Six squares were excavated on the southwestern side of the hill (Figs. 4, 5). The bedrock in the western part of the area was high and apart from quarrying remains no architecture or habitation levels were preserved. The remains and findings from the area are described below from latest to earliest.
(1) A pressing installation (bodeda) that probably dates to the Byzantine period, based on contemporaneous potsherds discovered in the vicinity. The installation was exposed just below the surface and included a round flat stone (diam. 1.7 m; Fig. 6) with a shallow channel hewn around its circumference.
(2) Several potsherds from the Persian–Hellenistic period, discovered on the surface.
(3) Pottery sherds dating to the seventh century BCE, discovered in robber trenches of a massive building from the eleventh century BCE (see below).
(4) A few red-slipped and irregularly hand burnished pottery sherds ascribed to the tenth century BCE, found scattered in loci near the surface level.
(5) A massive building from the eleventh century BCE. The structure’s exterior walls were wide (1.6 m) and built of two rows of very large stones (Figs. 7, 8). The interior walls were narrow (width c. 0.6 m) and constructed of two rows of medium-sized stones. By the end of the second season of excavation, the building was still not completely exposed. A flagstone pavement was discovered in the western part of the structure and a foundation deposit, including a lamp placed between two bowls, was found below the floor (Figs. 9, 10). No signs of use were evident on either the lamp or bowls. On a floor outside the building, to the west, was a large concentration of pottery vessels (Fig. 11) and olive pits. The ceramic assemblage from this stratum dates to the eleventh century BCE and is similar to that of Lachish Stratum VI; however, it also includes types characteristic of the eleventh century BCE not found at Lachish, such as an undecorated Philistine bell-shaped bowl.
Three adjacent secondary areas (B1–B3; Fig. 12) were opened on the eastern side of the hill. The remains were destroyed during the preparation of a dirt road, which caused them significant damage.
Area B1. One square was excavated during the 2015 season. Remains and artifacts from five periods were discovered, described below from latest to earliest.
(1) A row of four large stones in secondary use that were probably the remains of an agricultural terrace retaining wall dating to the Ottoman period.
(2) A massive wall dated to the Byzantine period, based on ribbed pottery sherds found in its vicinity. It was exposed along the southern balk of the square. The wall’s foundation trench severed all of the strata that predate the wall.
(3) Pottery sherds from the seventh century BCE, discovered on the surface.
(4) A layer of particularly soft soil that yielded pottery sherds from the eighth century BCE, including slipped and wheel-burnished sherds, as well as a two-winged lemelekh seal impression, similar to the finds in Lachish Stratum III.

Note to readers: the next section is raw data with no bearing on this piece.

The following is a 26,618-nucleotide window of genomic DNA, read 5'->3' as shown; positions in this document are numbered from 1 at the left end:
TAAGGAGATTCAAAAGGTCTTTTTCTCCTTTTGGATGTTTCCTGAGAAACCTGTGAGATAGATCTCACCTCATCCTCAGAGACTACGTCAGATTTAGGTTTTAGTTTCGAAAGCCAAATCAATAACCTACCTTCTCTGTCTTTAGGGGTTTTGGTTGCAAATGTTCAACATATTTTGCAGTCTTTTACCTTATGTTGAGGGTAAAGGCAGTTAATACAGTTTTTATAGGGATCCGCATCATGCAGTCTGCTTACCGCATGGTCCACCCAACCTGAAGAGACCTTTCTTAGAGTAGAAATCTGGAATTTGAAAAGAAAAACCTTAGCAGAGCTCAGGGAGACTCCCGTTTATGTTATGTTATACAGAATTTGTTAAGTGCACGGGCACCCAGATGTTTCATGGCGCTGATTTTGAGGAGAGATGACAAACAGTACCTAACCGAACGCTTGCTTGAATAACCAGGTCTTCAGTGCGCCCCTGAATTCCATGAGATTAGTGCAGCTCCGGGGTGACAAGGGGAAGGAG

(5) Impressive architectural remains severely damaged by stone plundering (Fig. 13). The pottery vessels in the stratum date to the tenth century BCE, and include red-slipped and irregularly hand-burnished decorations, similar to vessels from Khirbat Qeiyafa Stratum IV.
(6) A habitation level that includes a tabun, ash and fragments of pottery vessels from the eleventh century BCE (Fig. 14). The ceramic finds include vessels decorated in the Philistine bi-chrome style (Fig. 15).
Area B2. Four squares were excavated, revealing remains and finds from seven periods, described below from latest to earliest.
(1) A fragment of a broken Ottoman-period clay tobacco pipe, discovered on the surface.
(2) A glazed pottery sherd from the Early Islamic period, discovered on the surface.
(3) Pottery sherds ascribed to the Byzantine period, found on the surface.
(4) Pottery sherds from the Persian–Hellenistic period, including a fragment of an imported Attic vessel, found on the surface.
(5) Pottery sherds from the seventh century BCE, collected on the surface.
(6) Remains of an impressive building ascribed to the Iron Age IIA, which was destroyed by fierce conflagration (Fig. 16). The building remains were discovered from right below the surface to a depth of c. 2 m and were dug deep into the strata that predate them. Two complete adjacent rooms preserved to a maximum height of 2 m were exposed. Some of the walls were built of large stones (Fig. 17). The wall separating the rooms was constructed of bricks (0.12 × 0.50 × 0.58 m; Fig. 18) and was set on a stone foundation; it was preserved to a height of eight courses (1.2 m). The bricks were burnt in the conflagration. The northern of the two rooms had a meticulously made floor of densely arranged pebbles and angular stones (Fig. 19) and inside it were pieces of limestone that had turned to lime, fired orange-colored bricks and a thick layer of ash. The pottery assemblage from the ruins of this building include an intact jug, a complete pithos, a chalice and fragments of bowls and kraters dating to the tenth century BCE (Figs. 20, 21), red-slipped and decorated with an irregular hand burnish, similar to vessels from Khirbat Qeiyafa Stratum IV. The southern room was long and narrow; inside were several store jars (Fig. 22), indicating the room’s use for storage. These rooms may have been part of the building’s basement.